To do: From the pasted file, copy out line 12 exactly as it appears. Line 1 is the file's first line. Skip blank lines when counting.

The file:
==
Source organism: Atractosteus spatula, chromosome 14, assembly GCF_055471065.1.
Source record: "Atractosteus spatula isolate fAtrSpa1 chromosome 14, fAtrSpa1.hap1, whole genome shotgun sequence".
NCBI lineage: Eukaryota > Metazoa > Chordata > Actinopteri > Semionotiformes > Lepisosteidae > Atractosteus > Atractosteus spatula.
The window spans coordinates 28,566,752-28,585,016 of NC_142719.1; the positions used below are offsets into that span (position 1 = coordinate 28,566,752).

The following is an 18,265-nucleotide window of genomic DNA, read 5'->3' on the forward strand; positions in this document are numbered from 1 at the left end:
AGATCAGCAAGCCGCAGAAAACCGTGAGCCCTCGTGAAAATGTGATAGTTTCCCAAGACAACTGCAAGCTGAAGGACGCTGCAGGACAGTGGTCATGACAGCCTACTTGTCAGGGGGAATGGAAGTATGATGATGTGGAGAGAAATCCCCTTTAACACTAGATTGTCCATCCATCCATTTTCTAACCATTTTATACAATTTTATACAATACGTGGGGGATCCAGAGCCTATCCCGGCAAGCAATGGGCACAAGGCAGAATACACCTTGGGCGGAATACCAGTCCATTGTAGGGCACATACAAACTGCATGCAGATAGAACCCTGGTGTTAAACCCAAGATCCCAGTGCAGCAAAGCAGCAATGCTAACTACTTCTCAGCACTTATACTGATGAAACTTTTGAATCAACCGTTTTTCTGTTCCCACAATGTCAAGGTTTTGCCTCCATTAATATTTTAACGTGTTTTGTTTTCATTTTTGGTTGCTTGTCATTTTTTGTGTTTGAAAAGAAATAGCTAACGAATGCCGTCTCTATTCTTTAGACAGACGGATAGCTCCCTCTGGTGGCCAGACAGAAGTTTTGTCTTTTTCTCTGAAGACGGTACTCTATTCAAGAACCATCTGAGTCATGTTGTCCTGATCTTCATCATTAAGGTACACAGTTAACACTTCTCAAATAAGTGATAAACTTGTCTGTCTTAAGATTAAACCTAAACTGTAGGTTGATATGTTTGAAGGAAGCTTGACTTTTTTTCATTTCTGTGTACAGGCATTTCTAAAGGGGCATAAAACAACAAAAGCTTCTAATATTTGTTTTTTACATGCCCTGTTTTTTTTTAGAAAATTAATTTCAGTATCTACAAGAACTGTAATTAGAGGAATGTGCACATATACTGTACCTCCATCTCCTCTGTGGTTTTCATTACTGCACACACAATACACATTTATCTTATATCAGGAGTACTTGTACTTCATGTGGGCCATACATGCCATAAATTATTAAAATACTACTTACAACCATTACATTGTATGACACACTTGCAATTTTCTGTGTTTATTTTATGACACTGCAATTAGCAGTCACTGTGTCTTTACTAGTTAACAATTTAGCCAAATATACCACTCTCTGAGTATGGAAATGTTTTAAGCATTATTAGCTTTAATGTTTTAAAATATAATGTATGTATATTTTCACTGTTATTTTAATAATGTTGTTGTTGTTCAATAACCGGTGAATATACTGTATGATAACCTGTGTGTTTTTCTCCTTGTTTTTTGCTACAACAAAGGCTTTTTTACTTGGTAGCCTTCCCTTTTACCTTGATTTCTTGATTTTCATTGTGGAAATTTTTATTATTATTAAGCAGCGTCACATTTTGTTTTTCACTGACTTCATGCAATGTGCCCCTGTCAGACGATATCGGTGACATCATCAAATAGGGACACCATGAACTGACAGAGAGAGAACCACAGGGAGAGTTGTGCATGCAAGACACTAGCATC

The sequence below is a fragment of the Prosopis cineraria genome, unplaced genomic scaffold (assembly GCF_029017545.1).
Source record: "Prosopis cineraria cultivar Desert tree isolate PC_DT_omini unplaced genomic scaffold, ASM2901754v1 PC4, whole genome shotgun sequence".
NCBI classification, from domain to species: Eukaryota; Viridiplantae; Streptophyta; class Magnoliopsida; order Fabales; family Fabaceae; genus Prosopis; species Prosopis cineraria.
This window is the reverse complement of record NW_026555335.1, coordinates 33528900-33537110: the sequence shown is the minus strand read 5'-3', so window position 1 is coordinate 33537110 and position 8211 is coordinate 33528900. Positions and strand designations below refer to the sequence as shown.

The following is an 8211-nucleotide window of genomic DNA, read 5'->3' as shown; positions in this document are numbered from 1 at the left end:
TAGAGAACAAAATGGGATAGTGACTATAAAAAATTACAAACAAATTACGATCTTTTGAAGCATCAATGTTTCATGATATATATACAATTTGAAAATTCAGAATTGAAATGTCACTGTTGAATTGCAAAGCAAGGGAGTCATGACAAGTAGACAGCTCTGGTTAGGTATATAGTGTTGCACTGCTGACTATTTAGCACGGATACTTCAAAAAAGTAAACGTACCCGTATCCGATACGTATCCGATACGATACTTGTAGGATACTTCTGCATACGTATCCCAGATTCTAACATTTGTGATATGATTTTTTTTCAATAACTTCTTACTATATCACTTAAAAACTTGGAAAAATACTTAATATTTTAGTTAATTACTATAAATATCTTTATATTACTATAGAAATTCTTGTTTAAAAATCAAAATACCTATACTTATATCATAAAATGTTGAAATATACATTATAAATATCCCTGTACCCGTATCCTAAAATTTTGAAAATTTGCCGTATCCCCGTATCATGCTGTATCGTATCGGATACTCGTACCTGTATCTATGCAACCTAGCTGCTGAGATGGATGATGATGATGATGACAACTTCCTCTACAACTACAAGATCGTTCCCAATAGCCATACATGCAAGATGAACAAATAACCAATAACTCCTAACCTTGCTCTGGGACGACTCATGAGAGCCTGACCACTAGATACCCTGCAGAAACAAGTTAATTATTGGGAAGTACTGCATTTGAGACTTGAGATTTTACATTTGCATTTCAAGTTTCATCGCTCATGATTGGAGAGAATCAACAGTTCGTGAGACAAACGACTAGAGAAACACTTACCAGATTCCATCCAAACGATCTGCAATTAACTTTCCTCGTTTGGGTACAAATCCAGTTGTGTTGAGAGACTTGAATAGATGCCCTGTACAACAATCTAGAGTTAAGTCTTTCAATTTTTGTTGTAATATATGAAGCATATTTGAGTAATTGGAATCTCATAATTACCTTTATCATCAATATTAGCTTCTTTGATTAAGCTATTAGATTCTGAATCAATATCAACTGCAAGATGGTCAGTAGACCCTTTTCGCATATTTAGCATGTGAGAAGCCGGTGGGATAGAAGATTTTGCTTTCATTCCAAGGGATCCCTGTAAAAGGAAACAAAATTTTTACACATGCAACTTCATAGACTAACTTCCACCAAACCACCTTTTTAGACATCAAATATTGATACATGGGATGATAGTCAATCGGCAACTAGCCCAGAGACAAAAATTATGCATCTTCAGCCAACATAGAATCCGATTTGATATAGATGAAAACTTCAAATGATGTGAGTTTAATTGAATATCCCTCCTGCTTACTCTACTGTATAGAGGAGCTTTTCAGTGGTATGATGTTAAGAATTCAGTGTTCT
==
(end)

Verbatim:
TAGAGAACAAAATGGGATAGTGACTATAAAAAATTACAAACAAATTACGATCTTTTGAAGCATCAATGTTTCATGATATATATACAATTTGAAAATTCAGAATTGAAATGTCACTGTTGAATTGCAAAGCAAGGGAGTCATGACAAGTAGACAGCTCTGGTTAGGTATATAGTGTTGCACTGCTGACTATTTAGCACGGATACTTCAAAAAAGTAAACGTACCCGTATCCGATACGTATCCGATACGATACTTGTAGGATACTTCTGCATACGTATCCCAGATTCTAACATTTGTGATATGATTTTTTTTCAATAACTTCTTACTATATCACTTAAAAACTTGGAAAAATACTTAATATTTTAGTTAATTACTATAAATATCTTTATATTACTATAGAAATTCTTGTTTAAAAATCAAAATACCTATACTTATATCATAAAATGTTGAAATATACATTATAAATATCCCTGTACCCGTATCCTAAAATTTTGAAAATTTGCCGTATCCCCGTATCATGCTGTATCGTATCGGATACTCGTACCTGTATCTATGCAACCTAGCTGCTGAGATGGATGATGATGATGATGACAACTTCCTCTACAACTACAAGATCGTTCCCAATAGCCATACATGCAAGATGAACAAATAACCAATAACTCCTAACCTTGCTCTGGGACGACTCATGAGAGCCTGACCACTAGATACCCTGCAGAAACAAGTTAATTATTGGGAAGTACTGCATTTGAGACTTGAGATTTTACATTTGCATTTCAAGTTTCATCGCTCATGATTGGAGAGAATCAACAGTTCGTGAGACAAACGACTAGAGAAACACTTACCAGATTCCATCCAAACGATCTGCAATTAACTTTCCTCGTTTGGGTACAAATCCAGTTGTGTTGAGAGACTTGAATAGATGCCCTGTACAACAATCTAGAGTTAAGTCTTTCAATTTTTGTTGTAATATATGAAGCATATTTGAGTAATTGGAATCTCATAATTACCTTTATCATCAATATTAGCTTCTTTGATTAAGCTATTAGATTCTGAATCAATATCAACTGCAAGATGGTCAGTAGACCCTTTTCGCATATTTAGCATGTGAGAAGCCGGTGGGATAGAAGATTTTGCTTTCATTCCAAGGGATCCCTGTAAAAGGAAACAAAATTTTTACACATGCAACTTCATAGACTAACTTCCACCAAACCACCTTTTTAGACATCAAATATTGATACATGGGATGATAGTCAATCGGCAACTAGCCCAGAGACAAAAATTATGCATCTTCAGCCAACATAGAATCCGATTTGATATAGATGAAAACTTCAAATGATGTGAGTTTAATTGAATATCCCTCCTGCTTACTCTACTGTATAGAGGAGCTTTTCAGTGGTATGATGTTAAGAATTCAGTGTTCT